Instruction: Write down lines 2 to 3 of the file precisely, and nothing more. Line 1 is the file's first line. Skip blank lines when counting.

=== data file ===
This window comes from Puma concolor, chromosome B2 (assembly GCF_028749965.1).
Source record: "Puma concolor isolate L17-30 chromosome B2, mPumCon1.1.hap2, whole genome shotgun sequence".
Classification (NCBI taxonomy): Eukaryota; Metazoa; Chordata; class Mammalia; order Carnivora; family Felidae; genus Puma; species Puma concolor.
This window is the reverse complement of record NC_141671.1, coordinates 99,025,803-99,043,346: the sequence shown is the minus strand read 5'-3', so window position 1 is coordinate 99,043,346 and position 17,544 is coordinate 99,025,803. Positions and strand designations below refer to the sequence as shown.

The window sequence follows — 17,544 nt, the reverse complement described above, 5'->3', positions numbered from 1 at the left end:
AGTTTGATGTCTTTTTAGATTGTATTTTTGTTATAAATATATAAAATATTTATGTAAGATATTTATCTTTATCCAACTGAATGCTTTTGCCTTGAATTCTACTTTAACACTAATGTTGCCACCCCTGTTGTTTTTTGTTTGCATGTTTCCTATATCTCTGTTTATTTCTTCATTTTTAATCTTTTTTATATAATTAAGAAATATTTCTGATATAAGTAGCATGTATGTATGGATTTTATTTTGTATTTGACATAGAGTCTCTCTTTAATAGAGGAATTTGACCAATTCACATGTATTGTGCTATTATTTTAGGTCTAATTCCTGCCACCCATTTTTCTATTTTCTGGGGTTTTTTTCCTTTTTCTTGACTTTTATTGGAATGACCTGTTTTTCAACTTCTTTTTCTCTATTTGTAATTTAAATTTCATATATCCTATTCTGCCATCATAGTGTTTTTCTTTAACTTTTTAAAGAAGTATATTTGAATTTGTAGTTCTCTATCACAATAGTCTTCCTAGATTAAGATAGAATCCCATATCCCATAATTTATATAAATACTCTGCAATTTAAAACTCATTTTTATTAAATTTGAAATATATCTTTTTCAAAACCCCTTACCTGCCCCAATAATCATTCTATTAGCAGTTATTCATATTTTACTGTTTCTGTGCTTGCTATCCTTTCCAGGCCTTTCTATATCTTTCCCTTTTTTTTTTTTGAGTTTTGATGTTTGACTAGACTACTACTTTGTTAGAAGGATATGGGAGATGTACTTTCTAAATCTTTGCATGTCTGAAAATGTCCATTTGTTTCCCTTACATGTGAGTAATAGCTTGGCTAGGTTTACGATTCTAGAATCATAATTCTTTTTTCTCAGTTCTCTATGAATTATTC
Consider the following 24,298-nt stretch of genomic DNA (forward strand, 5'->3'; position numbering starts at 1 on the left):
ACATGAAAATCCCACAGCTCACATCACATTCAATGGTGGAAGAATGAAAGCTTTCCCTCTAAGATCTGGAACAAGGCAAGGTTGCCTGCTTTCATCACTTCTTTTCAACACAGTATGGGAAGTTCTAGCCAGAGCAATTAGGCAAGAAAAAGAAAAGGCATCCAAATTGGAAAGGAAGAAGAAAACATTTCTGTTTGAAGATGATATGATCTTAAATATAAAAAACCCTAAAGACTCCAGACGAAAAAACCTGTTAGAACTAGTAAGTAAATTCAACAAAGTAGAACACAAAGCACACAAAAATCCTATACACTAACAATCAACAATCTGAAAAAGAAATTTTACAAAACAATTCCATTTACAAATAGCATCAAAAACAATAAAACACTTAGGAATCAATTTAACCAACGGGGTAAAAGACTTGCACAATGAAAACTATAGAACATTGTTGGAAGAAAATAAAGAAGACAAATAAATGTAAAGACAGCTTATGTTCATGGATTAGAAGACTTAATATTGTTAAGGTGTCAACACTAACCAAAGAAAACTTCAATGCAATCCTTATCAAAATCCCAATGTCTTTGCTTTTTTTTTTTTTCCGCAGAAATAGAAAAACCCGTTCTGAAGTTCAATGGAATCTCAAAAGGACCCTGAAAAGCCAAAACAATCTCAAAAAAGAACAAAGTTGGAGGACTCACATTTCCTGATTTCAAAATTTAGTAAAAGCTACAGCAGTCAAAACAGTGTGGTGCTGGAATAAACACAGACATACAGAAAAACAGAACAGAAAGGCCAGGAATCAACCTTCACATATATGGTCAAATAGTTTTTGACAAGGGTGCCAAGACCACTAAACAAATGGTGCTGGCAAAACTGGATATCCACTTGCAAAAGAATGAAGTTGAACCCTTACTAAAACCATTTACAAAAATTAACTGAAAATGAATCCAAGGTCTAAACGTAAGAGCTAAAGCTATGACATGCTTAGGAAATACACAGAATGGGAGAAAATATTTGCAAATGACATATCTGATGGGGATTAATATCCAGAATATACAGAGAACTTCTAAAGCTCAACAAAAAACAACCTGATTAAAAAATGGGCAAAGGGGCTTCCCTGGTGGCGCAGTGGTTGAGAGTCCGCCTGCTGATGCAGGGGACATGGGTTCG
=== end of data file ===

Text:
Source record: "Puma concolor isolate L17-30 chromosome B2, mPumCon1.1.hap2, whole genome shotgun sequence".
Classification (NCBI taxonomy): Eukaryota; Metazoa; Chordata; class Mammalia; order Carnivora; family Felidae; genus Puma; species Puma concolor.